Most campervans today are based on vehicles fitted with a diesel engine, and diesel does have its benefits. For instance, a diesel engine gives you lots of torque at low revs which is well suited to accelerating a fully loaded campervan. Furthermore, you can get some of the highest MPG figures on the motorway/fast roads from a diesel.

Another benefit of diesel in a campervan is you can get diesel space heaters, Webassto being one of the leading brands. Therefore, instead of relying on a separate gas heater or electric heater the fuel which drives the campervan also heats it too.

Dieselgate
The VW Dieselgate scandal in 2015 has accelerated the phase-out of diesel vehicles and restricted where they can go (Clean Air Zones): Image – Carmagazine.co.uk

However, diesel has its problems when it comes to emissions and many modern diesel engines have emissions devices fitted which really don’t like short runs which limit the flexibility of a campervan as an everyday vehicle. Furthermore, more low emissions control zones are rolling out across the country which will ban diesel vehicles from entering.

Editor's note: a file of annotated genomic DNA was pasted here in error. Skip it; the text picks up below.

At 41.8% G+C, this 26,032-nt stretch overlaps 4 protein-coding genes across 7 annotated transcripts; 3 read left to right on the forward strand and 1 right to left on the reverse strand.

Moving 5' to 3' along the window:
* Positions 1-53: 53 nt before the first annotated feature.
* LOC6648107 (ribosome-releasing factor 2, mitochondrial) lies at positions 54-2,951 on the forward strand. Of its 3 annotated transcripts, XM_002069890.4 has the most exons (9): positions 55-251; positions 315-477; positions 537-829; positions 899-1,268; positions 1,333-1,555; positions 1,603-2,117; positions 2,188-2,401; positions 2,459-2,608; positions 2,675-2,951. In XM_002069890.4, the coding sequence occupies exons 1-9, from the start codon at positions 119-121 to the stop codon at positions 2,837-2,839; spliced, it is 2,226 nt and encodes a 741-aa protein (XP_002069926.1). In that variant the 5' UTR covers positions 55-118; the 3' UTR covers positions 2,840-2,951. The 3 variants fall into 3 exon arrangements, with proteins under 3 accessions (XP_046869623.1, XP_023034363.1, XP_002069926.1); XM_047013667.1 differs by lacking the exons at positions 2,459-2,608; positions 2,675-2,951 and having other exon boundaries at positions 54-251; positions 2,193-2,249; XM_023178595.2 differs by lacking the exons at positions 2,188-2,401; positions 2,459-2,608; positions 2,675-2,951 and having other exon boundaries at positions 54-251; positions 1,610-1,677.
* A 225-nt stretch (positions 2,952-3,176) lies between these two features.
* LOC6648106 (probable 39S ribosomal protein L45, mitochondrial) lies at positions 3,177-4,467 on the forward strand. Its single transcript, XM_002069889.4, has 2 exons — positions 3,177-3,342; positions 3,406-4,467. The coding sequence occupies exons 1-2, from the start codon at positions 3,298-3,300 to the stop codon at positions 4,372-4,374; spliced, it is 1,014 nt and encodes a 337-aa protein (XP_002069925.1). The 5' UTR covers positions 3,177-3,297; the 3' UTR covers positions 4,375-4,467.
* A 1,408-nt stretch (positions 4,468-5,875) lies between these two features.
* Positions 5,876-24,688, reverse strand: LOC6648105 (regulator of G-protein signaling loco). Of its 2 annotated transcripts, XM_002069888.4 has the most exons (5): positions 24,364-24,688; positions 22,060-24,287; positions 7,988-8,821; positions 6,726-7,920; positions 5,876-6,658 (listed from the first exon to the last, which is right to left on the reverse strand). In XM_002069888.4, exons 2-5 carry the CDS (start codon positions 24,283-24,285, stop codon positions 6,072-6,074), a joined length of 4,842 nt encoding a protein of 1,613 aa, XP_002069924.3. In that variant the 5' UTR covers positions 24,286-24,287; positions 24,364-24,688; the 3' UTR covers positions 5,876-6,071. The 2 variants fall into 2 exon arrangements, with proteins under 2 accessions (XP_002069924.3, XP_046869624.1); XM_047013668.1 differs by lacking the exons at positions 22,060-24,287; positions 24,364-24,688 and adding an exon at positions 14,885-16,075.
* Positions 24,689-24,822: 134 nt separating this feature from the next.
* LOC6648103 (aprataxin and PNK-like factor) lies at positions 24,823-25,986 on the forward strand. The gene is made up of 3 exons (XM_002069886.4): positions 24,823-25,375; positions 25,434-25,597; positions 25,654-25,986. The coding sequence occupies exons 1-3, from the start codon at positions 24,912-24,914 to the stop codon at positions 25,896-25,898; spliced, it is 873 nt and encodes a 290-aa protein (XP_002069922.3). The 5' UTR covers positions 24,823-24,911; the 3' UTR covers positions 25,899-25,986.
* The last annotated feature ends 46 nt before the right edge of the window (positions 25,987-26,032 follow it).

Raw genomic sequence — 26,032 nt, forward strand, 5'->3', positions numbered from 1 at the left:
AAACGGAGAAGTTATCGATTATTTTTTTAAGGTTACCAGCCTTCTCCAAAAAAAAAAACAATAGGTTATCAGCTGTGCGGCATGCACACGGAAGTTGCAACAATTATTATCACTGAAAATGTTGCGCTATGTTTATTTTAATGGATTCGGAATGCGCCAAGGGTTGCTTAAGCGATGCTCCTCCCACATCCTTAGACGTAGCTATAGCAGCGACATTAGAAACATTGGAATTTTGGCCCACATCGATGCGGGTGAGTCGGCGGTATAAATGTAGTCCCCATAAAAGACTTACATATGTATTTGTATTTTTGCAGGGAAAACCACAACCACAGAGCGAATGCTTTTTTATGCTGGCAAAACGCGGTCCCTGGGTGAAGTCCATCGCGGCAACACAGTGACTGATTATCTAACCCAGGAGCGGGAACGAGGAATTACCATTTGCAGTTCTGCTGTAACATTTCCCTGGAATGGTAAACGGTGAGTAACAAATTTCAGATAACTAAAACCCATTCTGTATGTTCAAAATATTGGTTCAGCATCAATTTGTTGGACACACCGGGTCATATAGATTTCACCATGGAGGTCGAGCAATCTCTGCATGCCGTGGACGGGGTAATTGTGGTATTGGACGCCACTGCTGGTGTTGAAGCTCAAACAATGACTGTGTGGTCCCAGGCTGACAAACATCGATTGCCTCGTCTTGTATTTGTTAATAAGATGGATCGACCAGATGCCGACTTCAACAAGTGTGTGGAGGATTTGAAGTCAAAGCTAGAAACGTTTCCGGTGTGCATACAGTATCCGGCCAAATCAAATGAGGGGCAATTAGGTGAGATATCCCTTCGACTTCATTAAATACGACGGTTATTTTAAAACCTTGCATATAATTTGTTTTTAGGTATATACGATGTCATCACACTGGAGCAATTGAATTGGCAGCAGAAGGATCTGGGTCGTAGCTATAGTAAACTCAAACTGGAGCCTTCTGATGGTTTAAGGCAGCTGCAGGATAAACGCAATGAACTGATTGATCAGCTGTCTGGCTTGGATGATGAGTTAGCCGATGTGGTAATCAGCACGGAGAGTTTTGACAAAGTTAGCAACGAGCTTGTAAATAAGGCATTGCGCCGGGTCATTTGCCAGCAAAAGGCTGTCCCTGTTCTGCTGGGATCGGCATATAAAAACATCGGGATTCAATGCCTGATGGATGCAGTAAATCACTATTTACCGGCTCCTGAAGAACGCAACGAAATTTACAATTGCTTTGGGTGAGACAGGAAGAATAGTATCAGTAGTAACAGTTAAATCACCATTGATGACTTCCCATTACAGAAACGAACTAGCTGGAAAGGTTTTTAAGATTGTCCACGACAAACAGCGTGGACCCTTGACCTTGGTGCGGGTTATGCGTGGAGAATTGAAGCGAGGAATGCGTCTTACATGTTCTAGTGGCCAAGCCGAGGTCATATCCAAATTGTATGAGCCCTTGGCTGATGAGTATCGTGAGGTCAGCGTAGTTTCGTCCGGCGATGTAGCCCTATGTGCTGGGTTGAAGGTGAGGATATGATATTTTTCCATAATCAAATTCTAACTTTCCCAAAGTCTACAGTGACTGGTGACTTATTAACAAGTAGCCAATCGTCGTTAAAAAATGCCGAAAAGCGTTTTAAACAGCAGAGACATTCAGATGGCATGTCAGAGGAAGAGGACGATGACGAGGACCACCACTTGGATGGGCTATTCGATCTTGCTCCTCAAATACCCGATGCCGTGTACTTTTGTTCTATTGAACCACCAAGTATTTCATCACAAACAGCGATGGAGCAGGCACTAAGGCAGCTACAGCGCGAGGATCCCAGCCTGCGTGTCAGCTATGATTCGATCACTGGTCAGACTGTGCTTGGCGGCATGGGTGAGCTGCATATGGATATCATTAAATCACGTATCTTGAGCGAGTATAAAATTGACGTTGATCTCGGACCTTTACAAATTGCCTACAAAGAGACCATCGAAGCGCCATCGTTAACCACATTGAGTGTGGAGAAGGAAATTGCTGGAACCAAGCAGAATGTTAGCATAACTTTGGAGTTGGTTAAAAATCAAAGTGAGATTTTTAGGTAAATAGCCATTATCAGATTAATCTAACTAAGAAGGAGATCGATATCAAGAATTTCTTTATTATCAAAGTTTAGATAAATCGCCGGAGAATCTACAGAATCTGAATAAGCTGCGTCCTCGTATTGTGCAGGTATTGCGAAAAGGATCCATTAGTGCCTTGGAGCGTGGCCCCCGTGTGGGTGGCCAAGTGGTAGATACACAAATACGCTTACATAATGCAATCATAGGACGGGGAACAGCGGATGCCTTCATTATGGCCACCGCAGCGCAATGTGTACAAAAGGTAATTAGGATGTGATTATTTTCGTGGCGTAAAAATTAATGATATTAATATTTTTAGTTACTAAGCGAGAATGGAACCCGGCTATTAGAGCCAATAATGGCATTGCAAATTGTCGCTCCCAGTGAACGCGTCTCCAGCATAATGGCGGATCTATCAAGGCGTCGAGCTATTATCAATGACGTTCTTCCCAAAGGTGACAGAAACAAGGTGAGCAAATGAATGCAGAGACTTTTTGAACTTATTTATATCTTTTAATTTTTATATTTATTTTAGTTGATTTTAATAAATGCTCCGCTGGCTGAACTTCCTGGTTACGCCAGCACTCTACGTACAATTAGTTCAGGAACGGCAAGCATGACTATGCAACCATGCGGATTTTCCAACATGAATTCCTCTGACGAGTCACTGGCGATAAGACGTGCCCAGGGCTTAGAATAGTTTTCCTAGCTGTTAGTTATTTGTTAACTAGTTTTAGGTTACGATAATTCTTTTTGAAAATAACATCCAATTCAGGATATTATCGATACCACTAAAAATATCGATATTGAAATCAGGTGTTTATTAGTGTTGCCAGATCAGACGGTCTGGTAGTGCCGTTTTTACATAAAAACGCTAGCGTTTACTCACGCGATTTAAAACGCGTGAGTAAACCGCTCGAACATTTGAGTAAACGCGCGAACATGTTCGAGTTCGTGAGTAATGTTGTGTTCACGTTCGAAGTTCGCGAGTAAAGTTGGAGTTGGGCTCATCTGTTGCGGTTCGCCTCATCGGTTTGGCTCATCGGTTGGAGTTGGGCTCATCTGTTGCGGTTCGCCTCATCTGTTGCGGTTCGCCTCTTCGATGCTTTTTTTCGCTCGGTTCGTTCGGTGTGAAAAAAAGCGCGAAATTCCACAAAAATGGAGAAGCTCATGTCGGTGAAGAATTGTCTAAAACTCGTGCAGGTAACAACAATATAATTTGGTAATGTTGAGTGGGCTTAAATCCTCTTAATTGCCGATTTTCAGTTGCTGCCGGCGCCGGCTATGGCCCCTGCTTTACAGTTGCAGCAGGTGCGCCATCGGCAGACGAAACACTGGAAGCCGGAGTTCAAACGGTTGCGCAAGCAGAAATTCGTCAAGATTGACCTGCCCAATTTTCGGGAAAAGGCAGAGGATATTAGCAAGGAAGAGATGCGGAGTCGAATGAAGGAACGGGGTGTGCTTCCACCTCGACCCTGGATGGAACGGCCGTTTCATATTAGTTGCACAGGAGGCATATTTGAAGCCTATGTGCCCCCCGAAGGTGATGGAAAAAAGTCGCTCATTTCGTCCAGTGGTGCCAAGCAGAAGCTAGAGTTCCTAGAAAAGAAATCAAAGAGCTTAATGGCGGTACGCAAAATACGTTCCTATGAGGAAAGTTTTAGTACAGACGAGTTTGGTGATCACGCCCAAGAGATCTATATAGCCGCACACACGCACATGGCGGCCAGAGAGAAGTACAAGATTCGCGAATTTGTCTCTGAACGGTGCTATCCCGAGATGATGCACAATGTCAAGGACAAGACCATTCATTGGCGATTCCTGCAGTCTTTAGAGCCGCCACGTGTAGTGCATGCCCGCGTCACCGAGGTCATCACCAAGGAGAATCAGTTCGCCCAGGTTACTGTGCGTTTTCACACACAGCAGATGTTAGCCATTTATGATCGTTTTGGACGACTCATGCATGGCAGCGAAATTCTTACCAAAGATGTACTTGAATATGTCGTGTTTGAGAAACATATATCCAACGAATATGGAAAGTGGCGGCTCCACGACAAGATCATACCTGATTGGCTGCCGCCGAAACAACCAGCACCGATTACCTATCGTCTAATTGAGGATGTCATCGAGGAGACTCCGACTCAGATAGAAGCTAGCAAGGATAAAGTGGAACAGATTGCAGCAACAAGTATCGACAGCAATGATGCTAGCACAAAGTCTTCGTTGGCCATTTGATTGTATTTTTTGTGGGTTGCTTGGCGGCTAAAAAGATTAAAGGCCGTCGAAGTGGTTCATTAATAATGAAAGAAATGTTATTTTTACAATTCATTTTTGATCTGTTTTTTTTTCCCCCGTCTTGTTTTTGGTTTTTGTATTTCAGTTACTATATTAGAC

Therefore, when it comes to small campervans I would personally consider a petrol option if possible. There are electric campervans as I’ll discuss below, there are even electric motorhomes. However, we are still quite a few years away from their range/cost being suitable for most peoples needs.

This is obviously a big topic to discuss/consider, I’ve previously written an article about diesel vs petrol vs electric with regards to tow cars and the content of that article is very much applicable to small campervans as well.

Do You Want a Campervan That Can Tow?

Now, I’m not really suggesting you want to consider a campervan for towing a caravan, though I do actually have a couple of guests who do. We have had guests towing a teardrop caravan behind their campervan for instance. However, I’m mainly referring to small cargo trailers.